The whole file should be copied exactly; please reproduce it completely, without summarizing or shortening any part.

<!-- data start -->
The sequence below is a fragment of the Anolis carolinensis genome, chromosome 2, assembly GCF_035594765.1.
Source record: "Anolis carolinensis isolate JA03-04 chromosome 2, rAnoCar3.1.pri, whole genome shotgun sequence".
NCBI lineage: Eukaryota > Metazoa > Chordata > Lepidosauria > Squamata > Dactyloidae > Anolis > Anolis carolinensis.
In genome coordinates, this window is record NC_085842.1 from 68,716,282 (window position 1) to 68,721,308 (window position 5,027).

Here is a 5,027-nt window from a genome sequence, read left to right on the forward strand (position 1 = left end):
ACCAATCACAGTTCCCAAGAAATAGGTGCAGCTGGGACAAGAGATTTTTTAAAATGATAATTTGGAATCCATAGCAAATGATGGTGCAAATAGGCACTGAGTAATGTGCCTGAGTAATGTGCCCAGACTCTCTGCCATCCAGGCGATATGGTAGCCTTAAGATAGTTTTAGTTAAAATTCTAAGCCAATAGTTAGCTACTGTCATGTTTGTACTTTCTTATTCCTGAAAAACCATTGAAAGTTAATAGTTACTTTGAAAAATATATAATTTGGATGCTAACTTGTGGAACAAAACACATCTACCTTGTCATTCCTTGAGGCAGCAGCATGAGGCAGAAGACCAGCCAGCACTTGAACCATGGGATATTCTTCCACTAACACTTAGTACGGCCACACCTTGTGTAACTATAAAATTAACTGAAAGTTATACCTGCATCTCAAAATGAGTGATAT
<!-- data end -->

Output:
The sequence below is a fragment of the Anolis carolinensis genome, chromosome 2, assembly GCF_035594765.1.
Source record: "Anolis carolinensis isolate JA03-04 chromosome 2, rAnoCar3.1.pri, whole genome shotgun sequence".
NCBI lineage: Eukaryota > Metazoa > Chordata > Lepidosauria > Squamata > Dactyloidae > Anolis > Anolis carolinensis.
In genome coordinates, this window is record NC_085842.1 from 68,716,282 (window position 1) to 68,721,308 (window position 5,027).

Here is a 5,027-nt window from a genome sequence, read left to right on the forward strand (position 1 = left end):
ACCAATCACAGTTCCCAAGAAATAGGTGCAGCTGGGACAAGAGATTTTTTAAAATGATAATTTGGAATCCATAGCAAATGATGGTGCAAATAGGCACTGAGTAATGTGCCTGAGTAATGTGCCCAGACTCTCTGCCATCCAGGCGATATGGTAGCCTTAAGATAGTTTTAGTTAAAATTCTAAGCCAATAGTTAGCTACTGTCATGTTTGTACTTTCTTATTCCTGAAAAACCATTGAAAGTTAATAGTTACTTTGAAAAATATATAATTTGGATGCTAACTTGTGGAACAAAACACATCTACCTTGTCATTCCTTGAGGCAGCAGCATGAGGCAGAAGACCAGCCAGCACTTGAACCATGGGATATTCTTCCACTAACACTTAGTACGGCCACACCTTGTGTAACTATAAAATTAACTGAAAGTTATACCTGCATCTCAAAATGAGTGATAT